Docker has revolutionized the way software is being written and deployed throughout our industry. With the use of it’s lightweight containers you can deploy your whole environment locally – or in your clients machine quickly and easily.
At Practical Software we’ve used Docker to test how multiple servers behaves when one of them crash and burn and it became extremely handy when we’ve needed to test code on a specific Linux distribution and din’t have a lot of time to install it from scratch.
When I’ve first started to learn about Docker (and then orchestration) it seemed to me that the more I learn the more I know how much I don’t understand when in fact what I’ve needed to do is just try it out.
And so I bring before you my list of commands that helped me start using docker:
1. docker run
and once you find your image of choice just write:
docker run <container name>
And you would get it up and running, if you’ll go to that container page ther’s a good chance you can find additional parameters you can use to determine how the container behaves and you would probably want to expose one or more ports to the outside world as well.
So if you you’ve wanted to start a new container running PostgreSQL this is all you need to run:
docker run –e POSTGRES_USER=dror –p 5432:5432 postgres:latest
-e is for passing parameters, in this case the DB admin user name
-p exposes the containers port 5432 as my machine’s port so I can reach it using localhost:5432
2. docker ps
Once you have a few containers up and running you might want to see how are they doing or take a quick inventory of what you have and for that you have the ps command
Just run docker ps to see a list of running containers or docker ps -a to show all of the containers.
3. docker stop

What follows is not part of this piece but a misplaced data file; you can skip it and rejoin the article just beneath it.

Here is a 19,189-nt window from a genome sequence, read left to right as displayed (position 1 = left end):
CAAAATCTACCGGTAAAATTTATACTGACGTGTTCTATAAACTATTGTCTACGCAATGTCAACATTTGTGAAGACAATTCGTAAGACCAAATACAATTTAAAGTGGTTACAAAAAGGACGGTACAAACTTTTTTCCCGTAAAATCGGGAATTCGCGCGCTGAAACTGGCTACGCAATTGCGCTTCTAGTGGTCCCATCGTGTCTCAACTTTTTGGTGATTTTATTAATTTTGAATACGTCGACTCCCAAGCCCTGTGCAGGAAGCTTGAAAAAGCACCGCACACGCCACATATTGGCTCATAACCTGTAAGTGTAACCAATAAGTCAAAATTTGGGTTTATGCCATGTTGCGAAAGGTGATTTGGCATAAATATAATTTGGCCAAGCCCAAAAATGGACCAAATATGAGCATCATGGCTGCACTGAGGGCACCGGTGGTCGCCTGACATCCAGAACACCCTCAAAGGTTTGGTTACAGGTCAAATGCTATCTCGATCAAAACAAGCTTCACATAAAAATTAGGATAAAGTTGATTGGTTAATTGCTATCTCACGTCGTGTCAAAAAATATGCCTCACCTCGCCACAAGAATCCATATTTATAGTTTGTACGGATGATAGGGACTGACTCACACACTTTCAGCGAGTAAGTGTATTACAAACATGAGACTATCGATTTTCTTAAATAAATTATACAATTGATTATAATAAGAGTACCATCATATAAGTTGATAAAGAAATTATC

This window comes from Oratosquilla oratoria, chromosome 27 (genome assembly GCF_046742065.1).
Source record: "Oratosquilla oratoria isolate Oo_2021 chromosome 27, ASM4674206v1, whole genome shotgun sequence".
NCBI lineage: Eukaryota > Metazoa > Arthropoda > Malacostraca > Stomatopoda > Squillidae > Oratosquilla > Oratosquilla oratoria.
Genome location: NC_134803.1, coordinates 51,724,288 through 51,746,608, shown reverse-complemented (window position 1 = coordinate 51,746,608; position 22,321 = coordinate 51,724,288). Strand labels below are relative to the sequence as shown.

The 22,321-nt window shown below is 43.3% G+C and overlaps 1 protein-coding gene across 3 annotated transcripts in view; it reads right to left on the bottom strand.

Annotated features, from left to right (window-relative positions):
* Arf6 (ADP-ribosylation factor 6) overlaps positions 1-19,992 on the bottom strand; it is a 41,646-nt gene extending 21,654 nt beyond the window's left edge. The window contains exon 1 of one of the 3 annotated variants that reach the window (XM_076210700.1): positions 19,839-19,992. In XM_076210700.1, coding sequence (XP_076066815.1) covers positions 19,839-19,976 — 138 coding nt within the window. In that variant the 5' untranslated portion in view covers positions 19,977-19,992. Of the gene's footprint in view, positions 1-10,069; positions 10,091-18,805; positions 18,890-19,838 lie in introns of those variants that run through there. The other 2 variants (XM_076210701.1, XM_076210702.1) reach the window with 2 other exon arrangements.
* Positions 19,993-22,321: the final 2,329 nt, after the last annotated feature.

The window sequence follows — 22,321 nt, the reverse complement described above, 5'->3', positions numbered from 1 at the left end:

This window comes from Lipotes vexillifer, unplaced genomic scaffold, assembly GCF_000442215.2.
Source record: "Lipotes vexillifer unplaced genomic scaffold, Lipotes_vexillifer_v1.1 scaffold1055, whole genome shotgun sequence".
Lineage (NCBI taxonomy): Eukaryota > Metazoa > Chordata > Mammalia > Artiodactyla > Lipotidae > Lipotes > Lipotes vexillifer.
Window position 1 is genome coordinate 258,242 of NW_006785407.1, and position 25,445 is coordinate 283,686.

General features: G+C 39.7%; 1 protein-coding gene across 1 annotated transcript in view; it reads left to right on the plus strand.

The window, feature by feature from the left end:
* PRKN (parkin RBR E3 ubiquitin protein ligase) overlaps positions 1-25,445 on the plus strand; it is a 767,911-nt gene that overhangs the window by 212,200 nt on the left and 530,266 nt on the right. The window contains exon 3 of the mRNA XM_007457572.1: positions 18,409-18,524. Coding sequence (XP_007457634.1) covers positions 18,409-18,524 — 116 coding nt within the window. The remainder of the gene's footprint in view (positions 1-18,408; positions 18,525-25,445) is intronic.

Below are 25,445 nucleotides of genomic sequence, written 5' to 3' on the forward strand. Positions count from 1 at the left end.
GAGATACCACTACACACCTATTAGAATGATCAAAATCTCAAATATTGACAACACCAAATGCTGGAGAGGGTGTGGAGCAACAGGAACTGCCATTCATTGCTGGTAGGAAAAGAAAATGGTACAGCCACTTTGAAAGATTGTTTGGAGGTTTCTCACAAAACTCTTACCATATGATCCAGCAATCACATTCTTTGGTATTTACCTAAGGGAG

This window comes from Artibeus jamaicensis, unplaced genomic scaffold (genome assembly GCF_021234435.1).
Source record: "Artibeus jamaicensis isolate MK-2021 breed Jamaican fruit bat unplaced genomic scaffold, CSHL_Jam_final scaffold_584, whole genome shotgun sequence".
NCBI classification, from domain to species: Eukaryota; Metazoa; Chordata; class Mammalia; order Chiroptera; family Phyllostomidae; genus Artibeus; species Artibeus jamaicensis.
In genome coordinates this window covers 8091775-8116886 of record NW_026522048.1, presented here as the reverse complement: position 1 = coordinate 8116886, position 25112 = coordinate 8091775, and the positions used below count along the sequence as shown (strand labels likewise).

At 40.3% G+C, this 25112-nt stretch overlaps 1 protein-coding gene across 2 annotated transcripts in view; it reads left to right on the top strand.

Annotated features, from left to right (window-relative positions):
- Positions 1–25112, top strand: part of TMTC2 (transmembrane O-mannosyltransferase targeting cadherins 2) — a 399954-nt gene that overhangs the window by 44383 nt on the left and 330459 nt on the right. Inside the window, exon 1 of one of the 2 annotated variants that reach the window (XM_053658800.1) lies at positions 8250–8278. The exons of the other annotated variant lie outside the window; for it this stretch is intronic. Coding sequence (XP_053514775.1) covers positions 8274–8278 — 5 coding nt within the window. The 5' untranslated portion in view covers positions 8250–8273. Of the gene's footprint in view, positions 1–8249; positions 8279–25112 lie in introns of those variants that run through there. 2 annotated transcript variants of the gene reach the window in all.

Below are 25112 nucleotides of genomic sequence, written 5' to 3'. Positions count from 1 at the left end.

As the name implies it stops a running container if for example I would have written
docker stop 552470331f33
Then the first container would have stopped running.
You can combine docker stop and docker ps to stop all of the running containers
docker stop $(docker ps -q)
Written in PowerShell will get a list of all of the running containers ids (this is what the -q is for) and stop them
4. docker logs
docker log is used to show you the output and errors written by applications running inside your containers. Especially useful if (read: when) they crash. You can see the logs from the past or you can use -f just like good old tail to see it in real time.
docker system prune
After you’ll use docker for a while things then to pile up: old container images, unused networks and quite a lot of junk. to remove all of this unused data run docker system prune and boldly approve when docker insists on checking if you really, really know what you’re doing.
That’s it for now, obviously there’s still quite a lot to learn in order to use docker in production but the first step of installing docker and getting your hands dirty is simple enough.
Once you finish running the basic commands, find a good book, a blog post or a fellow developer and you’ll never look back. And if your in Israel next week – you might want to check out our Docker for Developers course where Dror G and myself will talk about everything a developer needs to know to harness the power of docker.
And until then – happy coding…